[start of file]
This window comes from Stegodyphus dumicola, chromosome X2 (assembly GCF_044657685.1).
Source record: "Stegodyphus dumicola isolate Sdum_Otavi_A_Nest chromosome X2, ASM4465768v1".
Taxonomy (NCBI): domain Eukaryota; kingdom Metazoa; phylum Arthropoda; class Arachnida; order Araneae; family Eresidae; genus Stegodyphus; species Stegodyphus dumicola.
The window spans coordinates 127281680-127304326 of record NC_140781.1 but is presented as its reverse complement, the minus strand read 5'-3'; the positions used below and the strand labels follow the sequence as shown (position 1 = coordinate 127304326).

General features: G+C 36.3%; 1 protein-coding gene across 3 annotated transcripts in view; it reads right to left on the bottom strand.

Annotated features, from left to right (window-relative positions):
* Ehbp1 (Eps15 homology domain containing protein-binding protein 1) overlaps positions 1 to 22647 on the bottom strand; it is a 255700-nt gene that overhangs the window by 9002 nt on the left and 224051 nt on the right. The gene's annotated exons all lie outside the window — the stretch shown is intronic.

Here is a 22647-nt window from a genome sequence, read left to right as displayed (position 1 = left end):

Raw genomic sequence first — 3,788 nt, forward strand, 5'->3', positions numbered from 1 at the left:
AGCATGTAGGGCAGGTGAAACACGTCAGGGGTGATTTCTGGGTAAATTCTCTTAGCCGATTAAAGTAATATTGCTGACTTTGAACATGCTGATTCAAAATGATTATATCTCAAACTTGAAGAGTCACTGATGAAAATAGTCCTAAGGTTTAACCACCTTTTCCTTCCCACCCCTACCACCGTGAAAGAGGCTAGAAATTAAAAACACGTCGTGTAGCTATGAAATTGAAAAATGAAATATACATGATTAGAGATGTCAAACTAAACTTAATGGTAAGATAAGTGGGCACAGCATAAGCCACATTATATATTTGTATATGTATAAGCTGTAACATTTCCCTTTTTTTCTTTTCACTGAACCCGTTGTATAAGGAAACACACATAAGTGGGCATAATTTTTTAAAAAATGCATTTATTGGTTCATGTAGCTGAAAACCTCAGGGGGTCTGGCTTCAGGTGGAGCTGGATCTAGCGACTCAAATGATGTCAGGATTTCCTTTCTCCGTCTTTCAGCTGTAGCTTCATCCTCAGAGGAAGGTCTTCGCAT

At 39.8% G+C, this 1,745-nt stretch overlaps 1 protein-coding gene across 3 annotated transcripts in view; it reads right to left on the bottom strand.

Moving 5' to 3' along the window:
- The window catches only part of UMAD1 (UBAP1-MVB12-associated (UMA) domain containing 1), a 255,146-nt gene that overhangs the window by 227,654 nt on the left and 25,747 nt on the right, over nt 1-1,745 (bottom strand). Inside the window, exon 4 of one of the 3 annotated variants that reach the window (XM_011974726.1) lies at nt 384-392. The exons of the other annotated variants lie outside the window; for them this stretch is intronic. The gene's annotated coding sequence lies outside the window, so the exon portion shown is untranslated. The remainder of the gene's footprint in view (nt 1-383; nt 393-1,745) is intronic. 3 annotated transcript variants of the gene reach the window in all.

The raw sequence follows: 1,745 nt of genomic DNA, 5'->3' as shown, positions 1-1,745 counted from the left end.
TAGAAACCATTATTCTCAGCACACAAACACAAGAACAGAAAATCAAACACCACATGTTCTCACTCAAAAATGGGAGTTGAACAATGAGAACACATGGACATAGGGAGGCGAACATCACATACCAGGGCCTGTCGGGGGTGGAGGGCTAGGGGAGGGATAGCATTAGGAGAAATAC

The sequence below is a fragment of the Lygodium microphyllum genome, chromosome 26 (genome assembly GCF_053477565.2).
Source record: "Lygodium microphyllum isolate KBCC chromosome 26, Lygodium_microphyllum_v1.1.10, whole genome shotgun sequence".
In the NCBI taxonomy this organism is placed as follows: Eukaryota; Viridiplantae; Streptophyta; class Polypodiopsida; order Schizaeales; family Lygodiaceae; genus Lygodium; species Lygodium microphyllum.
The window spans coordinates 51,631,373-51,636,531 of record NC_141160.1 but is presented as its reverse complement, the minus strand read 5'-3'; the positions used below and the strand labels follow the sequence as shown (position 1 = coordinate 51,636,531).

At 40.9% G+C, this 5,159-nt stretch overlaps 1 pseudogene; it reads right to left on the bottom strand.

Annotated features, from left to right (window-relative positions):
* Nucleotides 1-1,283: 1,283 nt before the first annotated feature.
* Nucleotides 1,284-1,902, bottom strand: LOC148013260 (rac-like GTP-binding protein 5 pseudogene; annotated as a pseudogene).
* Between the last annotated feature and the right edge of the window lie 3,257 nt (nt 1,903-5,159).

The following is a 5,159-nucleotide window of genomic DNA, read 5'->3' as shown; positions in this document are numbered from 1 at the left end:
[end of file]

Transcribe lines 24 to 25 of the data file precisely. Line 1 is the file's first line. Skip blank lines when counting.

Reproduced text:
* Between the last annotated feature and the right edge of the window lie 3,257 nt (nt 1,903-5,159).

The following is a 5,159-nucleotide window of genomic DNA, read 5'->3' as shown; positions in this document are numbered from 1 at the left end: